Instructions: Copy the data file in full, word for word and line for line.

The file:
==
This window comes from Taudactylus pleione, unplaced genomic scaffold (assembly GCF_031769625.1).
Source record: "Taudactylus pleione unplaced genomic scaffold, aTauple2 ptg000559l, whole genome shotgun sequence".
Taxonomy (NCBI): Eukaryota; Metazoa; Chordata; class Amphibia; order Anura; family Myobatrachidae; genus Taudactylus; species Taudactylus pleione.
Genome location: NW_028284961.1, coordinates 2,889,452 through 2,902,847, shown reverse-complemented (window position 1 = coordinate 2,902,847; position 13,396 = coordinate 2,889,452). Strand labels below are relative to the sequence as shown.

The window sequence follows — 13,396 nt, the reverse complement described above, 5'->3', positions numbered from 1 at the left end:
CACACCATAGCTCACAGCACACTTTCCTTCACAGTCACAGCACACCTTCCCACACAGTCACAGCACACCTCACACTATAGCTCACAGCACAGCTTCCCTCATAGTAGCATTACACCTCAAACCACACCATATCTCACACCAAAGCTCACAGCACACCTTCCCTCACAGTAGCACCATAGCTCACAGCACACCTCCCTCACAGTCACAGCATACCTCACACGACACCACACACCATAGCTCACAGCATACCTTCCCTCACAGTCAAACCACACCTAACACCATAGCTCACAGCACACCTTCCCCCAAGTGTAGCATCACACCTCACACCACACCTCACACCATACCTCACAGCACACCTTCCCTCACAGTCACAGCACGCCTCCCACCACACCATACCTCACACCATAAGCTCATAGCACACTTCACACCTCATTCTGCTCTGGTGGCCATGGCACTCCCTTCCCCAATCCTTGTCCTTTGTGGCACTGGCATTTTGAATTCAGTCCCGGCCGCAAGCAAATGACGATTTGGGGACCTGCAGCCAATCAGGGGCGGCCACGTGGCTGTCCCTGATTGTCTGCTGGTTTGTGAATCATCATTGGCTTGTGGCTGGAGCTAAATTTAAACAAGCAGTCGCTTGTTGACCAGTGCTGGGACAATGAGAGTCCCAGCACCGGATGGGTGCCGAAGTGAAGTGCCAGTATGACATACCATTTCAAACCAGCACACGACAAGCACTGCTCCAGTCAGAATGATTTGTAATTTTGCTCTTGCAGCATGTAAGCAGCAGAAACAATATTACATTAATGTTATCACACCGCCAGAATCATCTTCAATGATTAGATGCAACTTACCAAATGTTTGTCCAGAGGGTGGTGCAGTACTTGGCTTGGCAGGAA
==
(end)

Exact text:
This window comes from Taudactylus pleione, unplaced genomic scaffold (assembly GCF_031769625.1).
Source record: "Taudactylus pleione unplaced genomic scaffold, aTauple2 ptg000559l, whole genome shotgun sequence".
Taxonomy (NCBI): Eukaryota; Metazoa; Chordata; class Amphibia; order Anura; family Myobatrachidae; genus Taudactylus; species Taudactylus pleione.
Genome location: NW_028284961.1, coordinates 2,889,452 through 2,902,847, shown reverse-complemented (window position 1 = coordinate 2,902,847; position 13,396 = coordinate 2,889,452). Strand labels below are relative to the sequence as shown.

The window sequence follows — 13,396 nt, the reverse complement described above, 5'->3', positions numbered from 1 at the left end:
CACACCATAGCTCACAGCACACTTTCCTTCACAGTCACAGCACACCTTCCCACACAGTCACAGCACACCTCACACTATAGCTCACAGCACAGCTTCCCTCATAGTAGCATTACACCTCAAACCACACCATATCTCACACCAAAGCTCACAGCACACCTTCCCTCACAGTAGCACCATAGCTCACAGCACACCTCCCTCACAGTCACAGCATACCTCACACGACACCACACACCATAGCTCACAGCATACCTTCCCTCACAGTCAAACCACACCTAACACCATAGCTCACAGCACACCTTCCCCCAAGTGTAGCATCACACCTCACACCACACCTCACACCATACCTCACAGCACACCTTCCCTCACAGTCACAGCACGCCTCCCACCACACCATACCTCACACCATAAGCTCATAGCACACTTCACACCTCATTCTGCTCTGGTGGCCATGGCACTCCCTTCCCCAATCCTTGTCCTTTGTGGCACTGGCATTTTGAATTCAGTCCCGGCCGCAAGCAAATGACGATTTGGGGACCTGCAGCCAATCAGGGGCGGCCACGTGGCTGTCCCTGATTGTCTGCTGGTTTGTGAATCATCATTGGCTTGTGGCTGGAGCTAAATTTAAACAAGCAGTCGCTTGTTGACCAGTGCTGGGACAATGAGAGTCCCAGCACCGGATGGGTGCCGAAGTGAAGTGCCAGTATGACATACCATTTCAAACCAGCACACGACAAGCACTGCTCCAGTCAGAATGATTTGTAATTTTGCTCTTGCAGCATGTAAGCAGCAGAAACAATATTACATTAATGTTATCACACCGCCAGAATCATCTTCAATGATTAGATGCAACTTACCAAATGTTTGTCCAGAGGGTGGTGCAGTACTTGGCTTGGCAGGAA